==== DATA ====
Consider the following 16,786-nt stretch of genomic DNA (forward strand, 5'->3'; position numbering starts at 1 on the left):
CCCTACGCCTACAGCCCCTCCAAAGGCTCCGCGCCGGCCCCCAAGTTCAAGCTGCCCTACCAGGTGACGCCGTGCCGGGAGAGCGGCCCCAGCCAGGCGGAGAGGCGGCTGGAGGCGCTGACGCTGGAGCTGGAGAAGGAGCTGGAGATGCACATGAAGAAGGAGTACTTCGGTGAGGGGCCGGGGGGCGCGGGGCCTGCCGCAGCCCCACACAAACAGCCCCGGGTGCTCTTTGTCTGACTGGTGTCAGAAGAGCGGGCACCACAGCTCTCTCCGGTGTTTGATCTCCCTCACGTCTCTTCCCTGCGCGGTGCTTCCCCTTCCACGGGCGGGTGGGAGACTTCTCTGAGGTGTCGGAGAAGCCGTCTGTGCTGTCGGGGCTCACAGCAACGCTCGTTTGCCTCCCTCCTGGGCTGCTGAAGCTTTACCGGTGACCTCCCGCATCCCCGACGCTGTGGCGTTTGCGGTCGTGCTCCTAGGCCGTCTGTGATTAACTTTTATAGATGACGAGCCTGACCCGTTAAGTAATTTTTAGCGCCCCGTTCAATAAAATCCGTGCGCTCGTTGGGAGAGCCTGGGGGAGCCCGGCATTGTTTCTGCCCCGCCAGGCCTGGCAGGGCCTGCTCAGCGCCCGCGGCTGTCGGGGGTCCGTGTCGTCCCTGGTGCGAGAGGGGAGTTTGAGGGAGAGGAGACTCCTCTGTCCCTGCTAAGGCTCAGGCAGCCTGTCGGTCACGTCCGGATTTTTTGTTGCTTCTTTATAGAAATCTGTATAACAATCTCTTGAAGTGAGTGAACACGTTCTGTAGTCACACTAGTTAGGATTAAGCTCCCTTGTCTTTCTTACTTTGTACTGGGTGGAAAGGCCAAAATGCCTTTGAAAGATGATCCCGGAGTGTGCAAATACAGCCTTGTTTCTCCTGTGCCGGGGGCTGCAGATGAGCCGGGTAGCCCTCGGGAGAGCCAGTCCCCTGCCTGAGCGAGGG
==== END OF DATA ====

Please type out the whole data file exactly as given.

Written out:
Consider the following 16,786-nt stretch of genomic DNA (forward strand, 5'->3'; position numbering starts at 1 on the left):
CCCTACGCCTACAGCCCCTCCAAAGGCTCCGCGCCGGCCCCCAAGTTCAAGCTGCCCTACCAGGTGACGCCGTGCCGGGAGAGCGGCCCCAGCCAGGCGGAGAGGCGGCTGGAGGCGCTGACGCTGGAGCTGGAGAAGGAGCTGGAGATGCACATGAAGAAGGAGTACTTCGGTGAGGGGCCGGGGGGCGCGGGGCCTGCCGCAGCCCCACACAAACAGCCCCGGGTGCTCTTTGTCTGACTGGTGTCAGAAGAGCGGGCACCACAGCTCTCTCCGGTGTTTGATCTCCCTCACGTCTCTTCCCTGCGCGGTGCTTCCCCTTCCACGGGCGGGTGGGAGACTTCTCTGAGGTGTCGGAGAAGCCGTCTGTGCTGTCGGGGCTCACAGCAACGCTCGTTTGCCTCCCTCCTGGGCTGCTGAAGCTTTACCGGTGACCTCCCGCATCCCCGACGCTGTGGCGTTTGCGGTCGTGCTCCTAGGCCGTCTGTGATTAACTTTTATAGATGACGAGCCTGACCCGTTAAGTAATTTTTAGCGCCCCGTTCAATAAAATCCGTGCGCTCGTTGGGAGAGCCTGGGGGAGCCCGGCATTGTTTCTGCCCCGCCAGGCCTGGCAGGGCCTGCTCAGCGCCCGCGGCTGTCGGGGGTCCGTGTCGTCCCTGGTGCGAGAGGGGAGTTTGAGGGAGAGGAGACTCCTCTGTCCCTGCTAAGGCTCAGGCAGCCTGTCGGTCACGTCCGGATTTTTTGTTGCTTCTTTATAGAAATCTGTATAACAATCTCTTGAAGTGAGTGAACACGTTCTGTAGTCACACTAGTTAGGATTAAGCTCCCTTGTCTTTCTTACTTTGTACTGGGTGGAAAGGCCAAAATGCCTTTGAAAGATGATCCCGGAGTGTGCAAATACAGCCTTGTTTCTCCTGTGCCGGGGGCTGCAGATGAGCCGGGTAGCCCTCGGGAGAGCCAGTCCCCTGCCTGAGCGAGGG